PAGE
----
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MIDEAST: Clinton Acknowledges “Daylight” Between US and Israel

Eli Clifton

WASHINGTON, Mar 22 2010 (IPS) - U.S. Secretary of State Hillary Clinton offered reassurance Monday to the influential American Israel Public Affairs Committee that the Barack Obama administration’s “commitment to Israel’s security and Israel’s future is rock solid,” while echoing the words of warning issued by Gen. David Petraeus and Vice-President Joe Biden.

Clinton’s address at the annual conference of AIPAC – a powerful pro-Israel lobby group – comes as the U.S. and Israel are entering the third week of one of the worst bilateral crises since 1975, as the Israeli ambassador, Michael Oren, reportedly described it on Mar. 13.

Of the Israeli-Palestinian conflict, Clinton said, “Both sides must confront the reality that the status quo of the last decade has not produced long-term security or served their interests. Nor has it served the interests of the United States.”

Clinton’s comments reflected the concerns which have aired in recent days by both members of the administration and the military.

Two weeks ago, Biden, irritated with Israeli Prime Minister Benjamin Netanyahu’s ill-timed announcement of new building construction in East Jerusalem, reportedly told Netanyahu that Israeli actions which jeopardise the peace process endanger the security of U.S. troops in Afghanistan and Iraq.

The rare suggestion that Israeli actions may hurt U.S. regional security interests was reinforced in a more formal venue last week when Petraeus testified before the Senate Armed Services Committee that, “The enduring hostilities between Israel and some of its neighbours present distinct challenges to our ability to advance our interests in the [region].”

Petraeus continued, “Israeli-Palestinian tensions often flare into violence and large-scale armed confrontations. The conflict foments anti-American sentiment, due to a perception of U.S. favouritism for Israel.”

Clinton’s AIPAC address Monday morning offered some of the same criticisms of Israeli policy while reassuring the crowd of 7,000 that the U.S. would continue to guarantee Israel’s security.

“Especially at that venue making clear those commitments was important. Those commitments have been voiced in the past and expressed by the vice president in Israel and it would have been rather eye opening had they not been repeated today,” former Israeli peace negotiator Daniel Levy told IPS.

Levy added, “At the same time, Clinton didn’t say that everything is okay. She didn’t paper everything over. She said the status-quo is not sustainable and that hard choices have to be made.”

“New construction in East Jerusalem and the West Bank undermines that mutual trust and endangers the proximity talks that are the first step towards the full negotiations that both sides say want and need. And it exposes daylight between Israel and the United States that others in the region hope to exploit,” said Clinton.

“It undermines America’s unique ability to play a role – an essential role – in the peace process. Our credibility in this process depends on our willingness to praise both sides when they are courageous, and when we don’t agree, to say so, and say so unequivocally,” Clinton continued.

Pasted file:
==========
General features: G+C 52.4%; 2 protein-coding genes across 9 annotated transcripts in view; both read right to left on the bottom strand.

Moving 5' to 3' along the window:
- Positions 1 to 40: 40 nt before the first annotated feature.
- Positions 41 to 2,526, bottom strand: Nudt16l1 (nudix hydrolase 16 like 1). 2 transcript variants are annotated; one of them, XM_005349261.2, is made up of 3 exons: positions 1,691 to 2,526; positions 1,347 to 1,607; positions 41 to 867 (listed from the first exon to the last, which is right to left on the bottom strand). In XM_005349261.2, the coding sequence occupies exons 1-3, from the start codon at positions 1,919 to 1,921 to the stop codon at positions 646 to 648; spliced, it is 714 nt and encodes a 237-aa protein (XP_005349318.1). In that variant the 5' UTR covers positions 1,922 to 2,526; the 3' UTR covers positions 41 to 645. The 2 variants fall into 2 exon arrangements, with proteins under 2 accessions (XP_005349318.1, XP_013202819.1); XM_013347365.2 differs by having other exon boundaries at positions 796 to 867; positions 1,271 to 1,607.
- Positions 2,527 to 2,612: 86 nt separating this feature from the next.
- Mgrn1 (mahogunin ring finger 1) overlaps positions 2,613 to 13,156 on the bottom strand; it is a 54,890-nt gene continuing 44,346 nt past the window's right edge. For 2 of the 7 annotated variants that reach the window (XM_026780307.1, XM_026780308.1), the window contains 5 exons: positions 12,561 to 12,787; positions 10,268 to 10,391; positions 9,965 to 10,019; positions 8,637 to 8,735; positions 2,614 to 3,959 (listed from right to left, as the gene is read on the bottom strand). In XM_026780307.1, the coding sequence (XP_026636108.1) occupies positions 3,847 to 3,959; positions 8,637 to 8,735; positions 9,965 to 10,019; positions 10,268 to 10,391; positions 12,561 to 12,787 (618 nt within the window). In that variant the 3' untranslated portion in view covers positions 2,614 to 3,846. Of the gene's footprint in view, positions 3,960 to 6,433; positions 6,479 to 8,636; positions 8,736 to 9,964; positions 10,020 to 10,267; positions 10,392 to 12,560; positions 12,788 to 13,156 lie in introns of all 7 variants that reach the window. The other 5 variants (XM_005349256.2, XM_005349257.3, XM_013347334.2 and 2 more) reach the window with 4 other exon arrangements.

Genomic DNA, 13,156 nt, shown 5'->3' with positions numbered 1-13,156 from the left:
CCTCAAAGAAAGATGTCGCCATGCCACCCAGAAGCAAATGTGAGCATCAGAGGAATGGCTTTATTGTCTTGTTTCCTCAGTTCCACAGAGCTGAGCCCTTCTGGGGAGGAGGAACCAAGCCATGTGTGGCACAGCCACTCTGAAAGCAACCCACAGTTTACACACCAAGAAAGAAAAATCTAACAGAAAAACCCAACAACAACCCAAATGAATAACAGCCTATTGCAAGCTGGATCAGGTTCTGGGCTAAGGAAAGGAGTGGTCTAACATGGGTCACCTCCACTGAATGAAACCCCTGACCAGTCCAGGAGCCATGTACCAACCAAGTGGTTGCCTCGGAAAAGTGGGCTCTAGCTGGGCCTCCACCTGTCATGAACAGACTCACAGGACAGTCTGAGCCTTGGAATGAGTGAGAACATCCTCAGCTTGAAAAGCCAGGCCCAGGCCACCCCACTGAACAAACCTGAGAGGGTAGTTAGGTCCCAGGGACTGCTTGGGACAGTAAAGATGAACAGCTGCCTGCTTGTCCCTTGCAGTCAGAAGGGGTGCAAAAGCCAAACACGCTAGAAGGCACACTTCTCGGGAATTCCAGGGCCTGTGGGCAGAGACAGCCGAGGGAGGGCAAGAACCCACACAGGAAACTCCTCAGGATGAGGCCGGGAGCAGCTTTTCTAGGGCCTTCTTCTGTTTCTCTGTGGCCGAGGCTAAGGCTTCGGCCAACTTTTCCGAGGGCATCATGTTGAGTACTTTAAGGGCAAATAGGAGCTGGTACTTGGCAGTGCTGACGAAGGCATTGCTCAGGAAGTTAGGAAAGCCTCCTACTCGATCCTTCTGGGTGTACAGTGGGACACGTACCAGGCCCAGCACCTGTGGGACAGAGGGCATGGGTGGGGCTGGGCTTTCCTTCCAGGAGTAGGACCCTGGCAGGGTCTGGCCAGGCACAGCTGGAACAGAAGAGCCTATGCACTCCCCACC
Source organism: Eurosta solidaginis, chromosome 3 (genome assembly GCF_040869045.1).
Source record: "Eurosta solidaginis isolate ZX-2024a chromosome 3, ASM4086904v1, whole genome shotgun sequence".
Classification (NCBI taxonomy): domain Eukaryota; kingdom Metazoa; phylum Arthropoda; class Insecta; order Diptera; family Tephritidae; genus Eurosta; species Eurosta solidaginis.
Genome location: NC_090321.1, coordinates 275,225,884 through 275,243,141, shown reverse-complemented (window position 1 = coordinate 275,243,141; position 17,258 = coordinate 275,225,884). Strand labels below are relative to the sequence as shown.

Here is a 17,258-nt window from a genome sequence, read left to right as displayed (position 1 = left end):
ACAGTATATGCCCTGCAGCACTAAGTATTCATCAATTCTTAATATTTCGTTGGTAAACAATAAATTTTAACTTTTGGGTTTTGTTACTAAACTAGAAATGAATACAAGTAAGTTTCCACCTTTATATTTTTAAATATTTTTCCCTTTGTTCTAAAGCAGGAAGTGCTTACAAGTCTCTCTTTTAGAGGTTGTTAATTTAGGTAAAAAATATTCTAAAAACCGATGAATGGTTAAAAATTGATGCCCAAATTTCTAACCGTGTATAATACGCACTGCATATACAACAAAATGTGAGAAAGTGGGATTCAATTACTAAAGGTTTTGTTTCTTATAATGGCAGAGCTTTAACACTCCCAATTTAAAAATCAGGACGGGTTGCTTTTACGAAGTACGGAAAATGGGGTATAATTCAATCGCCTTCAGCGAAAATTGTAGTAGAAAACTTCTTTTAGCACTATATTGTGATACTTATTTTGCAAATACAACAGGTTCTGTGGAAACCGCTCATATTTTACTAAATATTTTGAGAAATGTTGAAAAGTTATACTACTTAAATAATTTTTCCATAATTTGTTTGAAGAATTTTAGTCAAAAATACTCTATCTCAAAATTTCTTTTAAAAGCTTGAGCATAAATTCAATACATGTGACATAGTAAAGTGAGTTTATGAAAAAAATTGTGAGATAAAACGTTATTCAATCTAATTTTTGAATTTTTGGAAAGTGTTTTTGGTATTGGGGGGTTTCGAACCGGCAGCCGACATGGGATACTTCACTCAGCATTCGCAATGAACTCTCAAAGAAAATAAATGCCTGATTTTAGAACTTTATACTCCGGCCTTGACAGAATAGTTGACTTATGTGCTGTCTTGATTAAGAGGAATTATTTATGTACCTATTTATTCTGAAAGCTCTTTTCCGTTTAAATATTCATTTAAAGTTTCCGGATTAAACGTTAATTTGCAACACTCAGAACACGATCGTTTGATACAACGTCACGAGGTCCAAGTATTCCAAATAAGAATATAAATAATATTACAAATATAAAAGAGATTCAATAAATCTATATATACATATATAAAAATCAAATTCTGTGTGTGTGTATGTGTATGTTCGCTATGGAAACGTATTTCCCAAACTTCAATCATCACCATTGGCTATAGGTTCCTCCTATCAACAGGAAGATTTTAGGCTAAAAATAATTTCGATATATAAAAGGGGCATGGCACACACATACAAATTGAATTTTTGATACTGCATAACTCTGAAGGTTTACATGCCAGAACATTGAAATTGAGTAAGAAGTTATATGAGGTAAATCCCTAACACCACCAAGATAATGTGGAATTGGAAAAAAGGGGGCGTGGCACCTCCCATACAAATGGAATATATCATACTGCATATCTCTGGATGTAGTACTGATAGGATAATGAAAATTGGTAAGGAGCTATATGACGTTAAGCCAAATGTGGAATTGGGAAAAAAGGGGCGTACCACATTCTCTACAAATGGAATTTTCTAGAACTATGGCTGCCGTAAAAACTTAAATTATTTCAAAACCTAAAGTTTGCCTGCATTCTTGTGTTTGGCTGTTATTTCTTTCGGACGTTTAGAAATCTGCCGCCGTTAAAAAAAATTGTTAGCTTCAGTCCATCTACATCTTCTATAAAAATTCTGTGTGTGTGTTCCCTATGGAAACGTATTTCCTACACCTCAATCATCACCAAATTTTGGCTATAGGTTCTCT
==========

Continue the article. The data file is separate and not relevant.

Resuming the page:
The address’ explicit mention of the current tensions emerging after Biden’s visit to the region flew in the face of a request made yesterday by Howard Kohr, executive director of AIPAC, that disagreements between the two allies be handled “privately, as is befitting close allies.”

Israel’s recent decision to announce the construction of 1,600 new residences in East Jerusalem caught the Obama administration off-guard and was interpreted by many as a “slap in the face” of Biden who was beginning a trip of the region in hope of kick-starting proximity talks.

At the time, Clinton referred to the Israeli announcement as “insulting”.

As upset over the Netanyahu government’s settlement announcement was voiced by Biden, Clinton and Petraeus over recent days, AIPAC has been working hard to put pressures on the Obama administration to curb the criticism of Israel.

“AIPAC calls on the Administration to take immediate steps to defuse the tension with the Jewish State. Israel is America’s closest ally in the Middle East. The foundation of the U.S-Israel relationship is rooted in America’s fundamental strategic interest, shared democratic values, and a long-time commitment to peace in the region,” read a statement issued early last week.

The tension between the Obama administration and Netanyahu may see some signs of relaxing this week with Netanyahu scheduled to meet with Clinton Monday and with Obama on Tuesday.

Clinton also took care to emphasise the U.S. commitment to sanctions to keep Iran from attaining a nuclear weapon.

“Our aim is not incremental sanctions, but sanctions that will bite,” she said.

J Street, a lobby group which seeks greater U.S. leadership in ending the Israeli-Palestinian conflict, issued a full-page ad in Monday’s New York Times.

“It’s time for the Obama administration to seize the opportunity for bold for a two-state solution on the table with the sustained commitment of the United States behind them,” read the ad.

The ad went on to call on Palestinians to “end incitement to violence,” and urged Israelis to “stop allowing extremist settlers and their sympathisers to endanger not only the friendship of the United States, but also the very future of Israel.”

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